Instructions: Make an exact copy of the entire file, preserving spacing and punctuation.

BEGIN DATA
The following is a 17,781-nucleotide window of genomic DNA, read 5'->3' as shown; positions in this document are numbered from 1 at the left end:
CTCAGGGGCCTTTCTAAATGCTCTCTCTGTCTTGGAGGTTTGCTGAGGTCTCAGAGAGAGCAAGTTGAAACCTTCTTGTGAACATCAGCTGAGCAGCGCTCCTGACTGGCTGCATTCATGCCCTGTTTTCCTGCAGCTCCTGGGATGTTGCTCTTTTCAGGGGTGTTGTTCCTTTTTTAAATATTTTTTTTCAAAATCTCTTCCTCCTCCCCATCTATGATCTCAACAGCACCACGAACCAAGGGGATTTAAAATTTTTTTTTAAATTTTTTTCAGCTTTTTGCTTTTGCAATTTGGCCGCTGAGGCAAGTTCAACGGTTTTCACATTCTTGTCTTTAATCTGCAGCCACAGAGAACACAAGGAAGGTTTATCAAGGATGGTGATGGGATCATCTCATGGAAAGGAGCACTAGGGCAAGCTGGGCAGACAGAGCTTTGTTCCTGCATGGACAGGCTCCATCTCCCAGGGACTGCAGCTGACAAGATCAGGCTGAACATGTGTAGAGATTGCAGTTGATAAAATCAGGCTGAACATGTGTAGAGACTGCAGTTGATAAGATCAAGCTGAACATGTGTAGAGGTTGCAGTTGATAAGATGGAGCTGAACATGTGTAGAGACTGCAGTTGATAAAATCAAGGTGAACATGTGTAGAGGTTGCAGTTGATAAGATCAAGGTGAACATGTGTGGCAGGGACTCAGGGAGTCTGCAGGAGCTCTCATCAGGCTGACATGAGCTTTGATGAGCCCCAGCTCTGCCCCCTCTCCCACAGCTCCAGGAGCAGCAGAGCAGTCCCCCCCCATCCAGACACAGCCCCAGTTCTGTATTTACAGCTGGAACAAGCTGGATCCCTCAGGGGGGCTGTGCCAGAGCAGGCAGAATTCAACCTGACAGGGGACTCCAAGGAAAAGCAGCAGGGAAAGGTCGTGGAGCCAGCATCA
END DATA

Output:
The following is a 17,781-nucleotide window of genomic DNA, read 5'->3' as shown; positions in this document are numbered from 1 at the left end:
CTCAGGGGCCTTTCTAAATGCTCTCTCTGTCTTGGAGGTTTGCTGAGGTCTCAGAGAGAGCAAGTTGAAACCTTCTTGTGAACATCAGCTGAGCAGCGCTCCTGACTGGCTGCATTCATGCCCTGTTTTCCTGCAGCTCCTGGGATGTTGCTCTTTTCAGGGGTGTTGTTCCTTTTTTAAATATTTTTTTTCAAAATCTCTTCCTCCTCCCCATCTATGATCTCAACAGCACCACGAACCAAGGGGATTTAAAATTTTTTTTTAAATTTTTTTCAGCTTTTTGCTTTTGCAATTTGGCCGCTGAGGCAAGTTCAACGGTTTTCACATTCTTGTCTTTAATCTGCAGCCACAGAGAACACAAGGAAGGTTTATCAAGGATGGTGATGGGATCATCTCATGGAAAGGAGCACTAGGGCAAGCTGGGCAGACAGAGCTTTGTTCCTGCATGGACAGGCTCCATCTCCCAGGGACTGCAGCTGACAAGATCAGGCTGAACATGTGTAGAGATTGCAGTTGATAAAATCAGGCTGAACATGTGTAGAGACTGCAGTTGATAAGATCAAGCTGAACATGTGTAGAGGTTGCAGTTGATAAGATGGAGCTGAACATGTGTAGAGACTGCAGTTGATAAAATCAAGGTGAACATGTGTAGAGGTTGCAGTTGATAAGATCAAGGTGAACATGTGTGGCAGGGACTCAGGGAGTCTGCAGGAGCTCTCATCAGGCTGACATGAGCTTTGATGAGCCCCAGCTCTGCCCCCTCTCCCACAGCTCCAGGAGCAGCAGAGCAGTCCCCCCCCATCCAGACACAGCCCCAGTTCTGTATTTACAGCTGGAACAAGCTGGATCCCTCAGGGGGGCTGTGCCAGAGCAGGCAGAATTCAACCTGACAGGGGACTCCAAGGAAAAGCAGCAGGGAAAGGTCGTGGAGCCAGCATCA